Willow: Secure Aggregation with One-Shot Clients

A common drawback of secure vector summation protocols in the single-server model is that they impose at least one synchronization point between all clients contributing to the aggregation. This results in clients waiting on each other to advance through the rounds of the protocol, leading to large latency even if the protocol is computationally efficient. In this paper we propose protocols in the single-server model where clients contributing data to the aggregation send a single message to the server in an asynchronous fashion, i.e., without the need for synchronizing their reporting time with any other clients. Our approach is based on a committee of parties, called decryptors, that aid in the computation. Decryptors run a setup phase before data collection starts, and a decryption phase once it ends. Unlike existing committee-based protocols such as Flamingo (S&P 2023), the cost for committee members can be made sub-linear in the number of clients, and does not depend on the size of the input data. Our experimental evaluation shows that our protocol, even while enabling asynchronous client contributions,is competitive with the state of the art protocols that do not have that feature in both computation and communication.

AE Robustness as Indistinguishable Decryption Leakage under Multiple Failure Conditions

Robustness has emerged as a critical criterion for authenticated encryption, alongside confidentiality and integrity. In this study, we revisit the robustness of AEAD by focusing on descriptive errors. We introduce a new notion, IND-CCLA, to formalize this robustness. IND-CCLA expands on classical security notions defined for AEAD by incorporating the indistinguishability of leakage resulting from decryp- tion failures, including text-based values and descriptive error messages, especially in scenarios with multiple failure conditions. Through this notion, we investigate the discrepancy between a single-error decryption function and the actual leakage occurring during decryption.
We introduce the concept of error unicity, which ensures that only one error is re- vealed—whether explicitly through decryption or implicitly through leakage—even when multiple failure conditions exist. Following this notion, we aim to mitigate the security risks associated with disclosing multiple errors through leakage and to maintain security even if one of the failure checks is flawed or compromised by an adversary. This notion captures the security of the scheme’s actual implementation, taking into account scenarios where an adversary might exploit side channels or implementation-level attacks to bypass the failure checks.
We further extend this notion to IND-sf-CCLA to address stateful security involving out-of-order ciphertexts. We provide a concrete proof of the robustness of the Encode- then-Encipher ($\textsf{EtE}$) paradigm using our notions, demonstrating its ability to handle multiple failure conditions. Additionally, we briefly present a transformation from our notion to a simulatable one, supporting future research on composable security regarding decryption leakage.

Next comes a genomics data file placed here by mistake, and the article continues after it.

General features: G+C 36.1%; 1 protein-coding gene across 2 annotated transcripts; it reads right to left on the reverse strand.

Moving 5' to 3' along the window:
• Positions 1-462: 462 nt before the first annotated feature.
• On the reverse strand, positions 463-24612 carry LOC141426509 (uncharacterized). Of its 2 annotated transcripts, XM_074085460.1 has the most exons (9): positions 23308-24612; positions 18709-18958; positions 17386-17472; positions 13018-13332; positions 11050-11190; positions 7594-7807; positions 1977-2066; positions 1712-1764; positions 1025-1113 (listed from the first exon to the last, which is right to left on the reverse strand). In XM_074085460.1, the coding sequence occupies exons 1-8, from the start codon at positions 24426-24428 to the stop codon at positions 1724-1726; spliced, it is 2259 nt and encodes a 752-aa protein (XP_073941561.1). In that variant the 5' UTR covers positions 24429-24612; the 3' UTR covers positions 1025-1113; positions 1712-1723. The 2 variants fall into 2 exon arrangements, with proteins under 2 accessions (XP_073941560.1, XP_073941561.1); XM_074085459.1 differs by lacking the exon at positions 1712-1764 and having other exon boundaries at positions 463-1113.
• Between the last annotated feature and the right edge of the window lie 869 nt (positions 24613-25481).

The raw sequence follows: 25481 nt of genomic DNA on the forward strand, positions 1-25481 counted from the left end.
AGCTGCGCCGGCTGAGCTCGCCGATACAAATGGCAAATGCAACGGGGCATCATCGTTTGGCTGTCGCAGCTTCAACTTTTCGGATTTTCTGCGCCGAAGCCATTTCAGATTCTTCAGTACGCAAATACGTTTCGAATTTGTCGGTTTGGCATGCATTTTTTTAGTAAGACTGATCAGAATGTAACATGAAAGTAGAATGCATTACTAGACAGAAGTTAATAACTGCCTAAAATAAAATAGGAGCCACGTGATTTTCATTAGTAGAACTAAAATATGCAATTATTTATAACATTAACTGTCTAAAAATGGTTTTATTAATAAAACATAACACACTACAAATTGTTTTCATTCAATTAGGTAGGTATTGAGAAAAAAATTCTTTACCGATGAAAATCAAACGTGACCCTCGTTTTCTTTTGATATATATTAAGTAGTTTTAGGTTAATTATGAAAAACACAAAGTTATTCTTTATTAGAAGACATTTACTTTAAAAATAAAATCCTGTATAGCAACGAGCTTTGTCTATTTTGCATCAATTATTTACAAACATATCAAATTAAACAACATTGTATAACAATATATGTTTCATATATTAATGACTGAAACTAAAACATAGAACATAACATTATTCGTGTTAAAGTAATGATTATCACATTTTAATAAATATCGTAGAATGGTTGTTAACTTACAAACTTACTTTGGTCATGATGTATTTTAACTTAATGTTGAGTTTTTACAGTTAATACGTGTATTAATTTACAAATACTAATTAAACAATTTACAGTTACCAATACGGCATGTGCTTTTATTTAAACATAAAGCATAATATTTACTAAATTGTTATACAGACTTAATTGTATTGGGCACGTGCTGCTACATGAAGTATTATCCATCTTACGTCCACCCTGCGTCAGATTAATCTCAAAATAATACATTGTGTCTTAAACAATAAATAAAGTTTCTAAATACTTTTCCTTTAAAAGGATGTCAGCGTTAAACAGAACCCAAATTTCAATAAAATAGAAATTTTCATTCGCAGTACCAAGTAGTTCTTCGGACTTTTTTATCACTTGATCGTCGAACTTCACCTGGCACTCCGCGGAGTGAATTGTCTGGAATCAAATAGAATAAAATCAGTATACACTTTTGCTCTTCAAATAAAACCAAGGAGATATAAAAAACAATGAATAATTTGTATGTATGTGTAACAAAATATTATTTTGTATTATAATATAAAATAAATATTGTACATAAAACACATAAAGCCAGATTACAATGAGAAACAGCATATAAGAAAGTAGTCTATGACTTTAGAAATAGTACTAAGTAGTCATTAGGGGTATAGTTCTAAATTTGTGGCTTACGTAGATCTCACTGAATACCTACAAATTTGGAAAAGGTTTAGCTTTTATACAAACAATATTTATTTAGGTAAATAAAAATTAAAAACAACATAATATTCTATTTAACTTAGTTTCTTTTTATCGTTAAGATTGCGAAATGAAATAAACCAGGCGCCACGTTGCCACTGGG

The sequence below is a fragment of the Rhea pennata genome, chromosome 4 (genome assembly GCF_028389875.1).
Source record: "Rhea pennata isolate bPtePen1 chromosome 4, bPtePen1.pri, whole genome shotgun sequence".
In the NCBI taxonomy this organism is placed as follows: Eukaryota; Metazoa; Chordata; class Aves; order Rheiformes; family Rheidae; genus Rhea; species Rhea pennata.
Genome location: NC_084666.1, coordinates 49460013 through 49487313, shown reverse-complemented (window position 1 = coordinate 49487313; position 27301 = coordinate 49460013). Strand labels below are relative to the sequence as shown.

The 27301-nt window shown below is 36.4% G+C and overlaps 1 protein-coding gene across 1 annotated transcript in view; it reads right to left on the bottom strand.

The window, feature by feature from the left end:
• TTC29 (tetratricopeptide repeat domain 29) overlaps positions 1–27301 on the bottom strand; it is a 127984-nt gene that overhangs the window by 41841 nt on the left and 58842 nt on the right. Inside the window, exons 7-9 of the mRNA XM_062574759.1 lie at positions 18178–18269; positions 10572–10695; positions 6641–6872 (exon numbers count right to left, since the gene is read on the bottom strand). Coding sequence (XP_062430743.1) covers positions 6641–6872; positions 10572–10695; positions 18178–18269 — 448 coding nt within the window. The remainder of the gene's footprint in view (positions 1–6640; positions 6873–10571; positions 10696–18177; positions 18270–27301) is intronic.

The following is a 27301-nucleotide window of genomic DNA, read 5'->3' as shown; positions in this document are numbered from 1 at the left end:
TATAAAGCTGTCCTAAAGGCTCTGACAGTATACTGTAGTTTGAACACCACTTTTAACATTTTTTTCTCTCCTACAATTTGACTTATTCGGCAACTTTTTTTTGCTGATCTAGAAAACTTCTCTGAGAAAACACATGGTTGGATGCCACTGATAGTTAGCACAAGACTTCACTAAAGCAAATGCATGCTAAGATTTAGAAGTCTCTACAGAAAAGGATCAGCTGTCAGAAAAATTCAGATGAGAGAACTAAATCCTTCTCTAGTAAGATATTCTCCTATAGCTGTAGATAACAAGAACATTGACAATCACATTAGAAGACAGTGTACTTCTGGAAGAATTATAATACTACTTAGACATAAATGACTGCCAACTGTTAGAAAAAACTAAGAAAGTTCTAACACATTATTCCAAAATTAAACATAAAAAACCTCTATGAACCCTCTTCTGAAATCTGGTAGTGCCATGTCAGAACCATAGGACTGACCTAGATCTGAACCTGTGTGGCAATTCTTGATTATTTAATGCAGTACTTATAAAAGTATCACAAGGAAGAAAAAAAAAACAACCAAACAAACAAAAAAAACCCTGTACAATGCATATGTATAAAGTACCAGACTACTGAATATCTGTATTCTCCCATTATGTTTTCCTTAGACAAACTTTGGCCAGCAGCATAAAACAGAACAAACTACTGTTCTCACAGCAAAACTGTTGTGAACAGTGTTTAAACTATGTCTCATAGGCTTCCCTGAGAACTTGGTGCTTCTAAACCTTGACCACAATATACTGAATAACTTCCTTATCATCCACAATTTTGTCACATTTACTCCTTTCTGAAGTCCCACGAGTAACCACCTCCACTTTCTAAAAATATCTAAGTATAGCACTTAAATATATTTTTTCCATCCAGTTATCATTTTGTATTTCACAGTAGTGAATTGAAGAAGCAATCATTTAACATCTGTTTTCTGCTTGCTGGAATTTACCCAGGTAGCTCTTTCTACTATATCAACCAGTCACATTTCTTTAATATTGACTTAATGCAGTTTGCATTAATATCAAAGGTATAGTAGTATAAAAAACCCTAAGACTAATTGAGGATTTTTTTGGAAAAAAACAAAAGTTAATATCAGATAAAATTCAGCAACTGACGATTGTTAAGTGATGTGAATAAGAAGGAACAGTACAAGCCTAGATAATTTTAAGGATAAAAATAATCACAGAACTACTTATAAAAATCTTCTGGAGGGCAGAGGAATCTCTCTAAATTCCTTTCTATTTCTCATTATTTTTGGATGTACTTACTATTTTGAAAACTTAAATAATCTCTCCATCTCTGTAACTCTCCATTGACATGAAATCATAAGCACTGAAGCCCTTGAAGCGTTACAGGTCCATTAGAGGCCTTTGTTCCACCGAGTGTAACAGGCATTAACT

MFKDF: Multiple Factors Knocked Down Flat

Nair and Song (USENIX 2023) introduce the concept of a Multi-Factor Key Derivation Function (MFKDF), along with constructions and a security analysis.
MFKDF integrates dynamic authentication factors, such as HOTP and hardware tokens, into password-based key derivation.
The aim is to improve the security of password-derived keys, which can then be used for encryption or as an alternative to multi-factor authentication.
The authors claim an exponential security improvement compared to traditional password-based key derivation functions (PBKDF).
We show that the MFKDF constructions proposed by Nair and Song fall short of the stated security goals.
Underspecified cryptographic primitives and the lack of integrity of the MFKDF state lead to several attacks, ranging from full key recovery when an HOTP factor is compromised, to bypassing factors entirely or severely reducing their entropy.
We reflect on the different threat models of key-derivation and authentication, and conclude that MFKDF is always weaker than plain PBKDF and multi-factor authentication in each setting.

SoK: Polynomial Multiplications for Lattice-Based Cryptosystems

We survey various mathematical tools used in software works multiplying polynomials in $\mathbb{Z}_q[x] / ⟨xn −αx−β⟩$.
In particular, we survey implementation works targeting polynomial multiplications in lattice-based cryptosystems Dilithium, Kyber, NTRU, NTRU Prime, and Saber with instruction set architectures/extensions Armv7-M, Armv7E-M, Armv8-A, and AVX2.
There are three emphases in this paper: (i) modular arithmetic, (ii) homomorphisms, and (iii) vectorization. For modular arithmetic, we survey Montgomery, Barrett, and Plantard multiplications. For homomorphisms, we survey (a) various homomorphisms such as Cooley–Tukey FFT, Good–Thomas FFT, Bruun’s FFT, Rader’s FFT, Karatsuba, and Toom–Cook; (b) various algebraic techniques for adjoining nice properties to the coefficient rings, including localization, Schönhage’s FFT, Nussbaumer’s FFT, and coefficient ring switching; and (c) various algebraic techniques related to the polynomial moduli, including twisting, composed multiplication, evaluation at ∞, truncation, incomplete transformation, striding, and Toeplitz matrix-vector product. For vectorization, we survey the relations between homomorphisms and vector arithmetic.
We then go through several case studies: We compare the implementations of modular multiplications used in Dilithium and Kyber, explain how the matrix-to-vector structure was exploited in Saber, and review the design choices of transformations for NTRU and NTRU Prime with vectorization. Finally, we outline several interesting implementation projects.